Hall County Commissioner Pam Lancaster and Grand Island property owner Andy Marsh testified in Lincoln Friday against rising property tax valuations in Hall County.
The hearing before the Nebraska Legislature’s Revenue Committee concerned LB232, “an interim study to examine the assessment procedures of county assessors for each class of property and whether the assessment process would benefit from other parties assessing certain classes of property.”
LB232 was introduced in May by state Sen. Curt Friesen of Henderson.
In 2020, “concerns over property valuations became very apparent,” Lancaster said.
Hall County Commissioners had just authorized a revaluation of commercial property.
“The increased value of multi-family homes and some other commercial properties was staggering,” she said. “Many, if not the majority, had an increase of 100% to 150% and in some cases the increase was over 200%. You can imagine the reaction of these property owners.”
Property owners were put into a position where they would have to notify tenants that rents would have to increase.
“The situation would be serious at any time, but that was at the heart of COVID-19,” she said.
Lancaster testified that the reason stated by the assessor’s office is that commercial properties were undervalued.
“We wondered, if this was the case, why in past years valuations had been within Nebraska’s allowable assessment range, per the state assessor’s office?” she said.
Lancaster protested the burden being placed on property owners.
“There needs to be legislation to limit the annual increase of valuations either by (county) boards of equalization or the state,” she said. “County assessors should not be allowed to set valuations with little to no accountability to county boards.”
Lancaster advocated for a gradual implementation, rather than a yearly cap.
“I’m suggesting, if the increase is 150%, that the poor guy gets maybe three years to build it into his budget,” she said. “Something went amiss, and it was a horrible hardship for our people. We need to look at this, because it’s a problem.”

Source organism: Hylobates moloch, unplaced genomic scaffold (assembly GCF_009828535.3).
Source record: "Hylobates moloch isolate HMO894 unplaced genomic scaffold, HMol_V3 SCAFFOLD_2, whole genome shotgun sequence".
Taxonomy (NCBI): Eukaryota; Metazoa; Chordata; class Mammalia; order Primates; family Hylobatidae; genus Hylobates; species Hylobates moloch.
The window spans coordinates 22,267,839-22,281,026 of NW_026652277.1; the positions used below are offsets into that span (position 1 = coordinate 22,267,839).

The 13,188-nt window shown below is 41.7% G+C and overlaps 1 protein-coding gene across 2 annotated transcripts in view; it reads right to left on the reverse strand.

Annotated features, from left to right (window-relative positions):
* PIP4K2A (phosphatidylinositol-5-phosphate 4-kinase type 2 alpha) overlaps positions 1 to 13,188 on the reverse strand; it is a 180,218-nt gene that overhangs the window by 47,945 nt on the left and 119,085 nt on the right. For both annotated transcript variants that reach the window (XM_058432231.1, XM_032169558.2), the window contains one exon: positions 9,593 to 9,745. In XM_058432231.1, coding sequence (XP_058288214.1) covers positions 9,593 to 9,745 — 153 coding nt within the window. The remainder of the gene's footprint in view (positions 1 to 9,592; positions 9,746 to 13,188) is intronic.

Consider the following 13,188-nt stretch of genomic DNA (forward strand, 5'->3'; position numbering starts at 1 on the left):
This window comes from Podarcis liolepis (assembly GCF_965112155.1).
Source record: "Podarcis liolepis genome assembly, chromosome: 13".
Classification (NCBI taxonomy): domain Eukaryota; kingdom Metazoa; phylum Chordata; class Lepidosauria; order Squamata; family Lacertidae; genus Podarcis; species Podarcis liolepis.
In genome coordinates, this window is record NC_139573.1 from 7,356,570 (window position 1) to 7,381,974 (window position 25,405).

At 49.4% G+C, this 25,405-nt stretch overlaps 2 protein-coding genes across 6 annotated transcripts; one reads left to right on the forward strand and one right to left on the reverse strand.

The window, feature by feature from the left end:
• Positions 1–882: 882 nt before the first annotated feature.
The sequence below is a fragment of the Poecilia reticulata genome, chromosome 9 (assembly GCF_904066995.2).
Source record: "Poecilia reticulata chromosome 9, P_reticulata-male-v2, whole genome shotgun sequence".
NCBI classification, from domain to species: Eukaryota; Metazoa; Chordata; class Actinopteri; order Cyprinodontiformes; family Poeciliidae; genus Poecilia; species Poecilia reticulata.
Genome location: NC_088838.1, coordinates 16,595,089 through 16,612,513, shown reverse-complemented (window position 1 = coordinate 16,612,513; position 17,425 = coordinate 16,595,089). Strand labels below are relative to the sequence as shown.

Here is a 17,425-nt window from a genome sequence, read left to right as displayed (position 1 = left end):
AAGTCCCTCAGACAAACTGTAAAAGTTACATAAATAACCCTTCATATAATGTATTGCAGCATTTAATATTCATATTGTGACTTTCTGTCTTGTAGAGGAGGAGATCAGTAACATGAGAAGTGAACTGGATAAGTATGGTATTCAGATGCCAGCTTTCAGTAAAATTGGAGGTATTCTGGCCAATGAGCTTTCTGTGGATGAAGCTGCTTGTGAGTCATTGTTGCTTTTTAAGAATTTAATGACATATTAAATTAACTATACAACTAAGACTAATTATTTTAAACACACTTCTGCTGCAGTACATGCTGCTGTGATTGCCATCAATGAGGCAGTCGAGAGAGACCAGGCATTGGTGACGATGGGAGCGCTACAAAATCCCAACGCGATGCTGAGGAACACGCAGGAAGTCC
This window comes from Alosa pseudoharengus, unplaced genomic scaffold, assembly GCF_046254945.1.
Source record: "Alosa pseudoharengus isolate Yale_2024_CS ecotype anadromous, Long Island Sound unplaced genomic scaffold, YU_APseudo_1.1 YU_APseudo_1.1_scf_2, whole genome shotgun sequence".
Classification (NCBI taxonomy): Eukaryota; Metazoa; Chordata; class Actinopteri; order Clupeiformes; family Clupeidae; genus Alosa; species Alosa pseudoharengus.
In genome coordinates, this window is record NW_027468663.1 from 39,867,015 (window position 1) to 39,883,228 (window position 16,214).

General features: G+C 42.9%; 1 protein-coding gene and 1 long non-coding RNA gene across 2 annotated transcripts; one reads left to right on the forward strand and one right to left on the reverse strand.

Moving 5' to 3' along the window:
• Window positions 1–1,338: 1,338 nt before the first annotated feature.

The Hall County assessor position is elected.
Asked if the position should be appointed, Lancaster would not give a firm answer.
“I feel like the whole process would have to be looked at,” she said. “What about the county attorney or election commissioner? If I answer that question, it throws everything into a tizzy. My opinion is that there’s a glitch and we need to find it.”
Andy Marsh is owner of Keystone Properties and other multi-home properties in Grand Island and Hastings.
Marsh is the person who brought the concerns about the mass valuation increases to Friesen.
He testified on the “unpredictability on the raises” and the “lack of clarity on the methodology being used” for the initial values.
Marsh noted that he does not have such problems in Adams County.
“One specific property of mine in Grand Island alone saw about a 110% increase,” he said. “That increase alone for that property would onboard an additional property tax expense to me of $80,828 per year.”
Overall, in 2020, he faced an increase of roughly $212,000 in Hall County property taxes.
“I don’t know how any small business, which I am, can onboard one expense like that with a curveball and not take drastic measures,” he said, “whether it be kicking deferred maintenance expenses down the road, personnel or rent increases.”
Because of the increased valuations Marsh said he’s had to raise rents by $45 per month.
“It may not seem like much, but for some of my tenants, that can mean a decision between a refill on a medication or other life need,” he said.
Such valuation increases have an impact on Grand Island developers, as well.
According to Grand Island Area Economic Development Corp., 1,300 to 1,500 new residences are needed in Grand Island to meet workforce demands.
“I’m approached on a daily basis to build,” Marsh said. “There is no way I’m about to take that step with the fear of the smoke and mirrors behind the scenes of what would happen if I did that.”
He added, “I didn’t get slapped. I got beat down with a bat.”
Friesen, a committee member, testified that the fault rests in multiple failures.
“There was a failure to assess the properties on a regular basis,” he said. “And there was failure at the state level and the oversight to make sure these things were happening.”